Publication Information: William Morrow, Trade Paperback, 2014 (originally published 2013)
Plot: Anne Arlington is the brilliant young woman who advises (mostly) affluent high school seniors on the perfect essay that will make the difference in their college applications. But while Anne is gifted at helping an inarticulate student find his or her voice (and thus the way to an admissions officer’s heart), she lacks confidence in every aspect of her life – career, boyfriend, and dealing with neighbors and parents. Distracted by parents zealous on behalf of their privileged children, when will she be able to figure out the key to her own success?
Audience: Fans of chick lit; parents of high school seniors; anyone who remembers procrastinating about college applications
What I liked: I could not put the book down, although as an alumni interviewer for Harvard myself, there was not much in it that was new to me. I have often heard that a great essay can make the difference for an applicant, and I enjoyed how this story was told by looking at several different (and surprisingly appealing) applicants in a combination of narrative and essays. It was extremely funny while simultaneously convincing and at times horrifying. I am not sure I have met any parents as dreadful as those in this book but I have seen lots of people lose all sense of proportion during their children’s application process. And in NYC where I used to live the competition begins with preschool admissions, long before college!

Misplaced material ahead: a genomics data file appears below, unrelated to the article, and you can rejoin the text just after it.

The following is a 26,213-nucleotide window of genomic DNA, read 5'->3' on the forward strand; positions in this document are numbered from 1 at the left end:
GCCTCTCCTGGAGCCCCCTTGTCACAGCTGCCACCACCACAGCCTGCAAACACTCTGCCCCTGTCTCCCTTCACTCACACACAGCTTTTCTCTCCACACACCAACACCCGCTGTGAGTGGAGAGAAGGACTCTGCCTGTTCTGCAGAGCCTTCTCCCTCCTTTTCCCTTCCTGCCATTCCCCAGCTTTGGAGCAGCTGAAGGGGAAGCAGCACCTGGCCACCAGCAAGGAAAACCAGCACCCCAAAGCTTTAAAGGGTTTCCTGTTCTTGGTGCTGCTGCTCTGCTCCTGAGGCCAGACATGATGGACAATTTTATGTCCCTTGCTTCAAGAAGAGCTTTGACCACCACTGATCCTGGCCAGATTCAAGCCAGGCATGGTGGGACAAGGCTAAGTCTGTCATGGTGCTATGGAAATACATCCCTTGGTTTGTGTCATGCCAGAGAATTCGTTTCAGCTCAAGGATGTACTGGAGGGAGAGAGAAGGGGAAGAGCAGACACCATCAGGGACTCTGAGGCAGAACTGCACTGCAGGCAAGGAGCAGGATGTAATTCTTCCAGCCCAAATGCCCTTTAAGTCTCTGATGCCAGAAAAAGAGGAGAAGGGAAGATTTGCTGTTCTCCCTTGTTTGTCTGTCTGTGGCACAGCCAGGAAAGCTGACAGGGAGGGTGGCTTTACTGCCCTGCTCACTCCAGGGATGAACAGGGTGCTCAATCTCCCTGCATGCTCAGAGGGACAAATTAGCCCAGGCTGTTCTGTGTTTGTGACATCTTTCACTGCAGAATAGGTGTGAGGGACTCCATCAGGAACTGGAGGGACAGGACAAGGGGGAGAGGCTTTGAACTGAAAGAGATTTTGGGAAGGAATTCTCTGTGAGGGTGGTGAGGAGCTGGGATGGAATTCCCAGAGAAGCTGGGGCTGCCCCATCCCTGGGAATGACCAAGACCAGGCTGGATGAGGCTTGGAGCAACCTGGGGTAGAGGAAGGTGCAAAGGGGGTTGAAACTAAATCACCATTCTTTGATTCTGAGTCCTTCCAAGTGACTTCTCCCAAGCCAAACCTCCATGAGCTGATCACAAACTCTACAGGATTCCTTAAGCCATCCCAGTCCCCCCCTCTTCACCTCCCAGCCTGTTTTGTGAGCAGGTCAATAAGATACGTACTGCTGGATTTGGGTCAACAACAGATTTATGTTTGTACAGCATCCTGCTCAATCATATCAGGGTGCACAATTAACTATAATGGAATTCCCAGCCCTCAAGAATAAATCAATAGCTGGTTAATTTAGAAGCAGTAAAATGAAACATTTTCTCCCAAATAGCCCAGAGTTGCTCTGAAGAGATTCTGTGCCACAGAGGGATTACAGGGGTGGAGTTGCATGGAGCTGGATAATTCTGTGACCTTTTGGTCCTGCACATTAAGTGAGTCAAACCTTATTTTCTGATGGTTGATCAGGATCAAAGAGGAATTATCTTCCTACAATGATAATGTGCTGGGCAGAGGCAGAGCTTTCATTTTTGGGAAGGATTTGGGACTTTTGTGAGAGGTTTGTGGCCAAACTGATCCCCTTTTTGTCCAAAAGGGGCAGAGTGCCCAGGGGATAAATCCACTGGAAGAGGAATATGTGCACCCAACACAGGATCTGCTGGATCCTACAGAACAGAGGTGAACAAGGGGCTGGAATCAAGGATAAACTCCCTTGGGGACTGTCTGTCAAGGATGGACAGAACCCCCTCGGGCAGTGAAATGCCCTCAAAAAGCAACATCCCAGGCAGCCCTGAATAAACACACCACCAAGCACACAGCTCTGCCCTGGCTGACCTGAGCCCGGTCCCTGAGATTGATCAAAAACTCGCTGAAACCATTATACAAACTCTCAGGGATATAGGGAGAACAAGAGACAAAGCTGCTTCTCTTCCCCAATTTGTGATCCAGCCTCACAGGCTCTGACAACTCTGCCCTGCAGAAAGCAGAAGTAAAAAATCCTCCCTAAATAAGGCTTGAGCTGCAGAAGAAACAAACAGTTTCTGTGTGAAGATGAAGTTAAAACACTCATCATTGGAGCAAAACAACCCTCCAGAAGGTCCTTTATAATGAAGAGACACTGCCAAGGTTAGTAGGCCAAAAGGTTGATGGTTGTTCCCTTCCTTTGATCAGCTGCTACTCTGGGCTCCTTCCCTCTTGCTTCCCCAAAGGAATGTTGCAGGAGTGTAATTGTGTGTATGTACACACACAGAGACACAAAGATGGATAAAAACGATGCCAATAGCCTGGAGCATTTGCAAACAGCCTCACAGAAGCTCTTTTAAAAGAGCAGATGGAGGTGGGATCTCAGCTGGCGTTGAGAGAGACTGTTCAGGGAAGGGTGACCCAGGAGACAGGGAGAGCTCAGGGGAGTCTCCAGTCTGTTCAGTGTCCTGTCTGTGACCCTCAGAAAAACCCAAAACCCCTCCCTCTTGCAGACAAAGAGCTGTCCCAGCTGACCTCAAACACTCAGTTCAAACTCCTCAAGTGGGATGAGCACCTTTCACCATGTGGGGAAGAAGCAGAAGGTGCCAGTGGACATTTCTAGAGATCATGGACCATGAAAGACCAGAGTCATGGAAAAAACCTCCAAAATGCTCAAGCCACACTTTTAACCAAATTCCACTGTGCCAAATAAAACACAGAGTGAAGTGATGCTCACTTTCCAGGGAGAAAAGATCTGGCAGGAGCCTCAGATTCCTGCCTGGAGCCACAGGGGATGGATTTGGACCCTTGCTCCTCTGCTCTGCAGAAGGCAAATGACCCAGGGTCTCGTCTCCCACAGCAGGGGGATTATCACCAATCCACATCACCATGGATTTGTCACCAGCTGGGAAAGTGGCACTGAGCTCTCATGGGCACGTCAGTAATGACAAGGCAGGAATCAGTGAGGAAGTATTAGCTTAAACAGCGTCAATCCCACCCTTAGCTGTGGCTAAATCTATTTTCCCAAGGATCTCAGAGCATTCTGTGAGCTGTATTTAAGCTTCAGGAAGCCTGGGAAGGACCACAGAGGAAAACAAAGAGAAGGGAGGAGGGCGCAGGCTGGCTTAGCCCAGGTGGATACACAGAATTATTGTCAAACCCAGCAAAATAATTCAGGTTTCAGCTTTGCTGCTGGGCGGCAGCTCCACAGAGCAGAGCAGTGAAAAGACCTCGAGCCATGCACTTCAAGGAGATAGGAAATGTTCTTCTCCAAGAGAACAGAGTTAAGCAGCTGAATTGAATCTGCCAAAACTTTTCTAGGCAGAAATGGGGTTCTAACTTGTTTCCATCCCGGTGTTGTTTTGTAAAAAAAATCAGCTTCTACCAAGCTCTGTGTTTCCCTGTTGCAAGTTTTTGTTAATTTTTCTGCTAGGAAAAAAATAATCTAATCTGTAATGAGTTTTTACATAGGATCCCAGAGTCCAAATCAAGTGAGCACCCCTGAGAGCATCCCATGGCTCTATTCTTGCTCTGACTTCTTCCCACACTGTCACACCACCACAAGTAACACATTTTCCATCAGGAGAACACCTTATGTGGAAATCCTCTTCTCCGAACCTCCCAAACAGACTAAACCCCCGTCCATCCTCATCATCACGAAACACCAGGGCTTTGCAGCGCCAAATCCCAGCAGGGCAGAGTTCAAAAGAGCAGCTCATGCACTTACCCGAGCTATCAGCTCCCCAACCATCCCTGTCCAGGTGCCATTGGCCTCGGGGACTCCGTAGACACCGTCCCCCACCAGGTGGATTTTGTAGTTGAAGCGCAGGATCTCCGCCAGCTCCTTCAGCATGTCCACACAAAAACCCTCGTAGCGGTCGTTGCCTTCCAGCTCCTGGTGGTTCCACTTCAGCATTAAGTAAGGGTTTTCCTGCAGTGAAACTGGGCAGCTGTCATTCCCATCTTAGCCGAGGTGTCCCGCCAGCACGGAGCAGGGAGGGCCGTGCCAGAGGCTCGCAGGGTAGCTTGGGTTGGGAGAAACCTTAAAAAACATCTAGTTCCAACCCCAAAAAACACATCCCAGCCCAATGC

What I disliked: I didn’t understand why Anne was so ashamed of her job, given that admissions consultants can be well paid and successful, and she was clearly very skilled. Nor did I understand the appeal of her boyfriend, so wondered why she put up with him so long. She suffered from working at home and not having any friends her own age except former grad school acquaintances. I got depressed reading about her depression, and was impatient for her to come to her senses.